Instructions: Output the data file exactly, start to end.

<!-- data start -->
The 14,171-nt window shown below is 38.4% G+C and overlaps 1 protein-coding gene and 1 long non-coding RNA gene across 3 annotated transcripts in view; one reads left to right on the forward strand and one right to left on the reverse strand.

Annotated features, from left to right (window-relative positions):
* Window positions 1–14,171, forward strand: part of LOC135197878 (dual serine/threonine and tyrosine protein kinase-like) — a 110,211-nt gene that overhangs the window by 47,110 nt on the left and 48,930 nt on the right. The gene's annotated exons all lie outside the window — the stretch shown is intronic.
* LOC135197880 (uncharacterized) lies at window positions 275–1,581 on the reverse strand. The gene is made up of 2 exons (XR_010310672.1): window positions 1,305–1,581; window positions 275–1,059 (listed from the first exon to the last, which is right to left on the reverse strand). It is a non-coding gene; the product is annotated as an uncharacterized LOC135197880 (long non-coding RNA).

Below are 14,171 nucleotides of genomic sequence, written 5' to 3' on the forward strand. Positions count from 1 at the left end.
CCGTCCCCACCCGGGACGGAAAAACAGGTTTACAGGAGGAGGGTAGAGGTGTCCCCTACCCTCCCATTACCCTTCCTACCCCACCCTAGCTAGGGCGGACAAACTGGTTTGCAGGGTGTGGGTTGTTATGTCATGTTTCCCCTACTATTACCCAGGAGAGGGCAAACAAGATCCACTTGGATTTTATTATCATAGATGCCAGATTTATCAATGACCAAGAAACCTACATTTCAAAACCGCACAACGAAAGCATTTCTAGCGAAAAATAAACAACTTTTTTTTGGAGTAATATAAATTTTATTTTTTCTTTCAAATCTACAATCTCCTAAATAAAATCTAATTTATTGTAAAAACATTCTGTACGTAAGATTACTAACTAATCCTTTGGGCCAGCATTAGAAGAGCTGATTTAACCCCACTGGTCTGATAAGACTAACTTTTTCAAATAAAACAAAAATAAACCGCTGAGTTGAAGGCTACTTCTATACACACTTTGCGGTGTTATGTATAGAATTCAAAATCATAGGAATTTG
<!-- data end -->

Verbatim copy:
The 14,171-nt window shown below is 38.4% G+C and overlaps 1 protein-coding gene and 1 long non-coding RNA gene across 3 annotated transcripts in view; one reads left to right on the forward strand and one right to left on the reverse strand.

Annotated features, from left to right (window-relative positions):
* Window positions 1–14,171, forward strand: part of LOC135197878 (dual serine/threonine and tyrosine protein kinase-like) — a 110,211-nt gene that overhangs the window by 47,110 nt on the left and 48,930 nt on the right. The gene's annotated exons all lie outside the window — the stretch shown is intronic.
* LOC135197880 (uncharacterized) lies at window positions 275–1,581 on the reverse strand. The gene is made up of 2 exons (XR_010310672.1): window positions 1,305–1,581; window positions 275–1,059 (listed from the first exon to the last, which is right to left on the reverse strand). It is a non-coding gene; the product is annotated as an uncharacterized LOC135197880 (long non-coding RNA).

Below are 14,171 nucleotides of genomic sequence, written 5' to 3' on the forward strand. Positions count from 1 at the left end.
CCGTCCCCACCCGGGACGGAAAAACAGGTTTACAGGAGGAGGGTAGAGGTGTCCCCTACCCTCCCATTACCCTTCCTACCCCACCCTAGCTAGGGCGGACAAACTGGTTTGCAGGGTGTGGGTTGTTATGTCATGTTTCCCCTACTATTACCCAGGAGAGGGCAAACAAGATCCACTTGGATTTTATTATCATAGATGCCAGATTTATCAATGACCAAGAAACCTACATTTCAAAACCGCACAACGAAAGCATTTCTAGCGAAAAATAAACAACTTTTTTTTGGAGTAATATAAATTTTATTTTTTCTTTCAAATCTACAATCTCCTAAATAAAATCTAATTTATTGTAAAAACATTCTGTACGTAAGATTACTAACTAATCCTTTGGGCCAGCATTAGAAGAGCTGATTTAACCCCACTGGTCTGATAAGACTAACTTTTTCAAATAAAACAAAAATAAACCGCTGAGTTGAAGGCTACTTCTATACACACTTTGCGGTGTTATGTATAGAATTCAAAATCATAGGAATTTG